The purpose of a NAS is that you can safely store data and not have to worry about failed hardware to lose your data. It also is great to have everyone in your household to access whatever they want from whatever device they want to use.

Now, people are more than welcome to spend a ton of money on multiple expensive SSD drives to backup their data if they want. The fact is SSD is not great to use for backup and too expensive for the use. All laptops and computers in my house work from their local drive but backed up every night.

So yes my NAS is truly a backup. Its much cheaper than SSD, its accessible from anywhere in the world and its more reliable.

Lets not bring viruses into it. Its up to you to protect your devices from viruses. Whether you are using SD, USB SSD or anything else to back up your files they will have the same virus's that you copied over. So please don't make that as an argument against a NAS.


Its up to the individual what they want to do and how far they want to protect their data. A NAS is still one of the most reliable and cost effective way to do this.
 

PakkyT

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Ok, lets make this clear. The NAS is

Umm, my replies were about RAIDs, not NAS (these being the first reply where I used the word NAS).

I see your point in NAS (regardless of its configuration) as it has its benefits to many people if they want it. However RAID for most people on their personal computers where fastest access speed or zero downtime is not critical like it is in a business situation. Yet many people are often told or read into it that RAID is a great backup solution even to the point where they think if everything is only on the RAID the RAID provides a backup for them. You even said everyone should use RAID. I don't think RAID is much benefit for most consumers for the personal stuff and I generally would not recommend RAID just because it is RAID. However if a NAS happens to support RAID and falls in one's budget, go for it to get the NAS part.
 

BrentC

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Umm, my replies were about RAIDs, not NAS (these being the first reply where I used the word NAS).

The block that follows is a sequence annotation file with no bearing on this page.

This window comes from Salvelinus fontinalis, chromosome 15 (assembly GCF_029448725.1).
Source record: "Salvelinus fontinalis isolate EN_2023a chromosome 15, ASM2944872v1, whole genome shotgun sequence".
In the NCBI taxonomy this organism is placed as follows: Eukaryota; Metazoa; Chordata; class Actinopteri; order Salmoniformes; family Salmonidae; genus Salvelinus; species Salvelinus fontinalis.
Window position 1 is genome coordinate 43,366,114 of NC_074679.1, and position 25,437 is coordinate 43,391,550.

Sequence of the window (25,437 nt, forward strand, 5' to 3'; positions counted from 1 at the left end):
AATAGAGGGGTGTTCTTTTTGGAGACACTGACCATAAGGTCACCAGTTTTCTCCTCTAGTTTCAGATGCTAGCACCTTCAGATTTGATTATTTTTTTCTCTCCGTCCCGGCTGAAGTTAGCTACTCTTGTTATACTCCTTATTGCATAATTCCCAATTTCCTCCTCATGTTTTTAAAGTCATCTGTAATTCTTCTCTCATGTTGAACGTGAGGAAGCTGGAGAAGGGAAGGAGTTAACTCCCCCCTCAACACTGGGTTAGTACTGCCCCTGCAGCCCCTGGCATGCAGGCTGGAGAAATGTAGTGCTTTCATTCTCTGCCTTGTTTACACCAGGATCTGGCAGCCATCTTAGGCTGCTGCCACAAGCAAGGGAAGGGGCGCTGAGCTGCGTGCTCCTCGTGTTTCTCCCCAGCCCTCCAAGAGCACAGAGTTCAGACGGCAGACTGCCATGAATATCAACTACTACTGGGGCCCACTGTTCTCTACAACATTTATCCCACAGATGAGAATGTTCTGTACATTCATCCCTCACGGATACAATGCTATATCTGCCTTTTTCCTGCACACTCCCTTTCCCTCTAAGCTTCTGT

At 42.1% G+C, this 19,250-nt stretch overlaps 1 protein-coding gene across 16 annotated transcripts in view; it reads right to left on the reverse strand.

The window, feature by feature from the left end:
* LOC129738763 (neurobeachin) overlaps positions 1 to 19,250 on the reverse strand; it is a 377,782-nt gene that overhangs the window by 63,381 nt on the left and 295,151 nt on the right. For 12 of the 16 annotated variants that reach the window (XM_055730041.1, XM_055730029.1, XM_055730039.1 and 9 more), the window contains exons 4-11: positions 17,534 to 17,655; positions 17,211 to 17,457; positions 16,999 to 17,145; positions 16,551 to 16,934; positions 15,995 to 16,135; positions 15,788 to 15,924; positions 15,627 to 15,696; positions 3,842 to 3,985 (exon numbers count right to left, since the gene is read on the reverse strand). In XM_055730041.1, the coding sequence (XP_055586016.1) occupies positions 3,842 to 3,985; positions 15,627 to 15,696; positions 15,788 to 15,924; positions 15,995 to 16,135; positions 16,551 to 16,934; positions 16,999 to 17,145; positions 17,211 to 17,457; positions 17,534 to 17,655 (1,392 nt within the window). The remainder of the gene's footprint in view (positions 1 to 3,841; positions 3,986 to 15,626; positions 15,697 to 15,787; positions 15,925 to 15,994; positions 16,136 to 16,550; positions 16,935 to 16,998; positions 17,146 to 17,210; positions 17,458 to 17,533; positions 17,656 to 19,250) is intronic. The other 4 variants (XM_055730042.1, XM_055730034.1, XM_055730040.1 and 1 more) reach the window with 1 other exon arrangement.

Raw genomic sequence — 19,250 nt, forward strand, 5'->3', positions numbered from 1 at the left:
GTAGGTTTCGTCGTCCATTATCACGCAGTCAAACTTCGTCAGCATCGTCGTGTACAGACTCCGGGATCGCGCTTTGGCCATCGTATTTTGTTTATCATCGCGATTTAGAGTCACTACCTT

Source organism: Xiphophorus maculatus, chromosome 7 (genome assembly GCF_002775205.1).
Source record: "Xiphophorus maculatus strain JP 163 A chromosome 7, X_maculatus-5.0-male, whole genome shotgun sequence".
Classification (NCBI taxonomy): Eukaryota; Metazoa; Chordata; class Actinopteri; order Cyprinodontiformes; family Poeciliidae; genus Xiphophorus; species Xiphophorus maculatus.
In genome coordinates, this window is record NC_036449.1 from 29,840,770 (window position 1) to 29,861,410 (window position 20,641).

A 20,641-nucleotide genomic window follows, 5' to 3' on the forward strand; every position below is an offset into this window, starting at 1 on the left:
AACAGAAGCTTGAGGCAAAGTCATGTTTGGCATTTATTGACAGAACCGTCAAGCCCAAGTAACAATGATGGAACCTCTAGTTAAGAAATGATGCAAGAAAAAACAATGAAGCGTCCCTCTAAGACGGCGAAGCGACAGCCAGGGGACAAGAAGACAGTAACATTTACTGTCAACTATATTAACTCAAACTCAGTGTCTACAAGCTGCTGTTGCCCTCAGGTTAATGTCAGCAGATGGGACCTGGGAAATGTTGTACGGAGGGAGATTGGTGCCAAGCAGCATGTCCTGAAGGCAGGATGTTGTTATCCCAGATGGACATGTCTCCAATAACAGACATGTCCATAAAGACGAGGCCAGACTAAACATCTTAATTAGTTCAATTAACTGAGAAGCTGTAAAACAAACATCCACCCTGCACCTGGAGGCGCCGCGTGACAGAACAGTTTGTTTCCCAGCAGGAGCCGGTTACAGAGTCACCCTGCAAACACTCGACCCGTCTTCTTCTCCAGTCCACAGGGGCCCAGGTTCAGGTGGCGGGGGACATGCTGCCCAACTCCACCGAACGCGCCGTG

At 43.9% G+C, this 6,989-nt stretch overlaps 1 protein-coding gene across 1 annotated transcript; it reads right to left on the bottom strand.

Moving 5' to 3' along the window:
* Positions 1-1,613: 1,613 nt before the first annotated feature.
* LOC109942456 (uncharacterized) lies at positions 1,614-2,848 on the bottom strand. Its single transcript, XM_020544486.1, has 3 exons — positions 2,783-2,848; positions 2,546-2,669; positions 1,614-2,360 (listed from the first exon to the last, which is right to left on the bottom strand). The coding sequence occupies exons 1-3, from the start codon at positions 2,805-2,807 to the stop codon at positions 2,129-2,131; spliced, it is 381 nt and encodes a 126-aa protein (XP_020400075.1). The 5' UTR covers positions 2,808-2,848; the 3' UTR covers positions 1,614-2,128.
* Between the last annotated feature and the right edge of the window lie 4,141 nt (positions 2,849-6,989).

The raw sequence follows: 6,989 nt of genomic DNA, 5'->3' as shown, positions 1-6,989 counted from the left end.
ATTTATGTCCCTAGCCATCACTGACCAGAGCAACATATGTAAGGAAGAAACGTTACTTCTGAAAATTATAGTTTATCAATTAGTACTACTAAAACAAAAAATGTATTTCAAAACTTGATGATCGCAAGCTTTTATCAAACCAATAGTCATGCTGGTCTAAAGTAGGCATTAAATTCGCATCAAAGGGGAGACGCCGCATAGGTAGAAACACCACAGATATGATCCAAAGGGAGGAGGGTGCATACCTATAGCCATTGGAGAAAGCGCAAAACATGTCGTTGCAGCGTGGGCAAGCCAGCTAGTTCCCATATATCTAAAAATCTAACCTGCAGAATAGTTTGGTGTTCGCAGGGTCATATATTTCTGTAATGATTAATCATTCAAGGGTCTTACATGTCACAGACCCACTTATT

Fair enough.

RAID on a local device, I agree is not backup. But it does allow for redundancy which can be of help to certain people. But I would never really consider it necessary on a computer or laptop and never have it on mine. Maybe if you were constantly on the road and needed an extra reliable laptop and can't afford to have a drive be done for any time.

All "proper" NAS's support RAID. That really is the main purpose of a NAS, to be reliable storage and not just for data access.

I have been in IT for almost 30 years and have dealt with servers, storage and Enterprise services. I see a lot of people dismiss NAS when suggested to them then watch them spend 5 times as much, or more, money on SSD drives that are just less reliable and have a single point of failure. So I try to educate people that a small investment in one can save a ton of headaches and heartaches later. Plus there is so much use for one.

Have you ever seen a faculty researcher who lost all their research data that they had on their external drive or USB? Or a grad student losing his thesis. Not a pretty sight. Reduces grown adults to a sobbing mess and I have seen it too many times.

Cloud services can become very expensive depending how much data you have. And I just generally don't like using them. But thats just my preference. I like being in control of all my data and how and where it is placed.
 

John King

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I remember when Ubuntu offered cloud storage, and when they decided to drop that part of their business, they gave users something like 6 months to retrieve their data before the servers were shut down.
While I don't disagree about another firm of backup, a liquidator will just hit the kill switch ...

My original data files are about 1.5 TB ...
 

pake

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The fact is SSD is not great to use for backup and too expensive for the use.
Fact? Nope. Fact is that SSDs are FAAAAST and great for backups too since it only takes a few seconds to back up the files from your PC to the external drive and then disconnect the drive and store it somewhere safe. Time is expensive and time is what I'm now saving since I've switched to SSDs.

Too expensive? Naaah, not really if you're using your old SSDs from the PC itself. Basically they're free since they're recycled. I wouldn't spend a dollar on a HDD any more.
 

Stanga

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Having read the comments so far on SSD, here are my findings:
I have two laptops that use a RAID 0 system, and they are fast to boot up or load large programs like Photolab etc.

I use a SSD for quick back up of my Documents, and a mechanical drive for slow back up of the same documents and everything else.

I have a mechanical drive that has a mirror copy of the operating system and partitions of the drive inside my PC. So if anything goes wrong with the internal drive, I just have to swap over drives.

My oldest SSD is built into a laptop and is a 256GB is now 10 years old. It still works perfectly. It did cost an arm and a leg at that time.
None of my SSDs have failed yet. I got about ten on the last count, including three of the 1TB.